Plumber. Researching for a plumber can save you from a ton of headaches, especially if your new home’s in a different area of the state or country. Look at reviews online, ask around, and keep in mind the plumber’s proximity to your new home. Once you decide on one, add his or her number to your list.
Utilities company. You likely already have the contact information for your new utility company on your new bill or service agreement. Jot it down on your list in case you have an issue such as a blackout.
Babysitter. This one is almost second nature for parents. Because of the important role the babysitter plays, you very well may have to plan ahead to find a reliable, trustworthy one in your new neighborhood. When you do, you don’t want to have to root around for her number.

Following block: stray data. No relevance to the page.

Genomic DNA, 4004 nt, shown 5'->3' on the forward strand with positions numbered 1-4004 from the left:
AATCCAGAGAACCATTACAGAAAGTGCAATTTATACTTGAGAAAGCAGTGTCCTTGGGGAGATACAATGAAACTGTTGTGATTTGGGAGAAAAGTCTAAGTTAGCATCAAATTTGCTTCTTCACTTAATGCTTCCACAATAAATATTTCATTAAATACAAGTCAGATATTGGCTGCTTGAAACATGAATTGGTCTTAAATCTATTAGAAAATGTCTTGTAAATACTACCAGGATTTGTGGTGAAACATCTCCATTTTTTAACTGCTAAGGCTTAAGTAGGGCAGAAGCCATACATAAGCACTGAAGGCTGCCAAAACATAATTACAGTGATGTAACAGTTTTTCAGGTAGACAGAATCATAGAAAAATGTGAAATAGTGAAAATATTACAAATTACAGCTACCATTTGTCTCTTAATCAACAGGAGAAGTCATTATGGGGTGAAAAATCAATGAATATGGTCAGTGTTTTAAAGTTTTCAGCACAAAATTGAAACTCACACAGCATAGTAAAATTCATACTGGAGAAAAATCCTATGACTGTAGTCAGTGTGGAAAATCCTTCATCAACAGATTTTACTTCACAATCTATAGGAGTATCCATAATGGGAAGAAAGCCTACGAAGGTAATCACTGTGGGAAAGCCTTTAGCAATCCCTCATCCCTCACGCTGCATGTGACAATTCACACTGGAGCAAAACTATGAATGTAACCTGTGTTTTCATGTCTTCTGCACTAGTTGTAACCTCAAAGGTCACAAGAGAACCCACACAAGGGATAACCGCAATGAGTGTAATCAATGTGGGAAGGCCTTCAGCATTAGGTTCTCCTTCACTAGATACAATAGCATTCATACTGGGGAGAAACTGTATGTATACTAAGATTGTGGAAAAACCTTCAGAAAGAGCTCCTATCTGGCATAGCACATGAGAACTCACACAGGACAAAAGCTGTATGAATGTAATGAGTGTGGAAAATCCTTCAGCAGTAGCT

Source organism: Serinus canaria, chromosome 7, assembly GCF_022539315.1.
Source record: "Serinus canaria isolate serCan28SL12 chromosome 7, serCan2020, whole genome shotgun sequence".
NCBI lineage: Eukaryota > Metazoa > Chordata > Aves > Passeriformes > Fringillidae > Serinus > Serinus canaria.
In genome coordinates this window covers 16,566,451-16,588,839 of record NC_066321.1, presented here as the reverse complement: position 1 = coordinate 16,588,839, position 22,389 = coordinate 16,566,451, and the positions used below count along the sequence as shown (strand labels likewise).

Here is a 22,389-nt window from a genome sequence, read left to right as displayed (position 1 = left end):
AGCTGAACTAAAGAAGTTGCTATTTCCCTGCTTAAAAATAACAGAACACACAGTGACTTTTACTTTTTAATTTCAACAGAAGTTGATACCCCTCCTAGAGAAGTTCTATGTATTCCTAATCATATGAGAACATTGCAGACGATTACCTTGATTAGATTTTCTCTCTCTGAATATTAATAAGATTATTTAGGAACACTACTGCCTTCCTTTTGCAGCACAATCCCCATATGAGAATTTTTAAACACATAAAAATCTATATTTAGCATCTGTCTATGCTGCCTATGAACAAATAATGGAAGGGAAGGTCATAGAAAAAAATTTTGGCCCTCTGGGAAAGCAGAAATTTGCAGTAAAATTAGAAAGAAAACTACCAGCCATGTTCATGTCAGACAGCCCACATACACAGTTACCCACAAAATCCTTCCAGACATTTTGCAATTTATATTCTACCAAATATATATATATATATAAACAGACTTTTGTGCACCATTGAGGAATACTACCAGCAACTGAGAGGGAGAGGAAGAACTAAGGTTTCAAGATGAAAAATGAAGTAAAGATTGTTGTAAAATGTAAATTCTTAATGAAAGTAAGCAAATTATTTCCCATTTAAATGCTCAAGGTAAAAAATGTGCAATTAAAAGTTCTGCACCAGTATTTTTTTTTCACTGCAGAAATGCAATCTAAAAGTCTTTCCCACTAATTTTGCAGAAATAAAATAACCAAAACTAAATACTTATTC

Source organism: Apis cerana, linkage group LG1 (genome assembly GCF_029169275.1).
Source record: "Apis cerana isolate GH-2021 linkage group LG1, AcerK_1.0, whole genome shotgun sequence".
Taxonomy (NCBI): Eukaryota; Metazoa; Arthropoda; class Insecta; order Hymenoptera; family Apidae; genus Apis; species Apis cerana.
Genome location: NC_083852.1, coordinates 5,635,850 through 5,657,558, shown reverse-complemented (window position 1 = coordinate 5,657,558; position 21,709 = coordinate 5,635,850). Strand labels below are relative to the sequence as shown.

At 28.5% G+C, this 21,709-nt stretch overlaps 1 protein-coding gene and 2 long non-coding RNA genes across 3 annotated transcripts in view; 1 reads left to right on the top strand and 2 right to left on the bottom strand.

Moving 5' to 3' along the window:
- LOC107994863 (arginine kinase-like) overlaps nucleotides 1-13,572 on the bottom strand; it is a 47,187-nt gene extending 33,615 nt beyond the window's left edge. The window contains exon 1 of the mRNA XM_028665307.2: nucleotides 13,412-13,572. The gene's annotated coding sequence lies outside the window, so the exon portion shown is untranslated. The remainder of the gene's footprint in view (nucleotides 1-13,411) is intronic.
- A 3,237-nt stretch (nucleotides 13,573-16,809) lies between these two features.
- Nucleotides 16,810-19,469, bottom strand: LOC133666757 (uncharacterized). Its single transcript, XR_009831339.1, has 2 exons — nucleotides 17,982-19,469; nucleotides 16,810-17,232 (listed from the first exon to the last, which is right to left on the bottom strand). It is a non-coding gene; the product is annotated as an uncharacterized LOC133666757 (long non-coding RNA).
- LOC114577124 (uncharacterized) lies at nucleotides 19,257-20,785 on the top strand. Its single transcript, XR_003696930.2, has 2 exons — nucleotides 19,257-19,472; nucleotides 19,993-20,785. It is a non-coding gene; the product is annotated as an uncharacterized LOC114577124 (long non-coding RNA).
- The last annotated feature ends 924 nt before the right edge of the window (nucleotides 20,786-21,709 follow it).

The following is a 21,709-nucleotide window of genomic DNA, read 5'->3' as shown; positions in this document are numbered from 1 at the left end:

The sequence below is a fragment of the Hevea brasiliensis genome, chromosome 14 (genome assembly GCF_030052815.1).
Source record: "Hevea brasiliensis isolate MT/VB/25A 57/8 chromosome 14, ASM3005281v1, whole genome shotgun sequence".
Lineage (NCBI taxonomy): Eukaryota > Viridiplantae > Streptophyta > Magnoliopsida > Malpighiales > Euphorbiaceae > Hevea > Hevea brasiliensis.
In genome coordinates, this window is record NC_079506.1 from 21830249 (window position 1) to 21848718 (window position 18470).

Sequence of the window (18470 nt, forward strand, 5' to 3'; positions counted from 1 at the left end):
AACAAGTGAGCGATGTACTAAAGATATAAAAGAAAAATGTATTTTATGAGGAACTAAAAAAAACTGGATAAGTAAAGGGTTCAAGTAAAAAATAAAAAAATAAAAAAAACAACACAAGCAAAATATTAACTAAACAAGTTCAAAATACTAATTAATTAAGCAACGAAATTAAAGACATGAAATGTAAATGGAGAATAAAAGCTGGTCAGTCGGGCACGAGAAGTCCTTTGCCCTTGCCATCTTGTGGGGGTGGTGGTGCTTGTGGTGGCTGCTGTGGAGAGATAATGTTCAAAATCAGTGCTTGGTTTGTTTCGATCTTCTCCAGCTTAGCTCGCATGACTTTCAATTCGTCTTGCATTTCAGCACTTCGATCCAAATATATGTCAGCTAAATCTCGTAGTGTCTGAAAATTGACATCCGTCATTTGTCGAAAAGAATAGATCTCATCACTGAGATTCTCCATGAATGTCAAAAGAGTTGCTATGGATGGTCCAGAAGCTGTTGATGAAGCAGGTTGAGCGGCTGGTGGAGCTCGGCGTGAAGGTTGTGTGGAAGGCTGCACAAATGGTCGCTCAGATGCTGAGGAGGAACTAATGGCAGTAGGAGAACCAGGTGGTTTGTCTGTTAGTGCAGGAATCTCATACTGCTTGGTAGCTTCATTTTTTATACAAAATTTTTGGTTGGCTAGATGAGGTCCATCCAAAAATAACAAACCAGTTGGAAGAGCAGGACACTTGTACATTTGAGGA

Pizza place. Yes, this is important, especially when you first move and may not have everything unpacked and set up at your new place (including pots, pans, or silverware). Fortunately, many restaurants send complimentary mailings to the new family on the block, so you can easily transfer the number onto your list.
Click below to get this handy list of important phone numbers, and put it on your fridge or near your phone—any place where you or anyone else in your household can easily access it at any time.
It’s obvious why fall is one of the best seasons for photography—it’s one of the times of year that nature is at its most colorful, and you (typically) don’t have to worry about combating scorching heat or freezing temperatures.
But in order to make the most of your autumn photography session, you’ll need to keep these few tips in mind.
Leaves are gone almost as quickly as they change, so try to find and scout your location the day of, or, no more than one day in advance.
Unless you’re really into the classic feet in the leaves picture, try to mix it up your session with a few landscape shots, or consider capturing aspects of the season that people often forget, like contrasting blue sky or wildlife.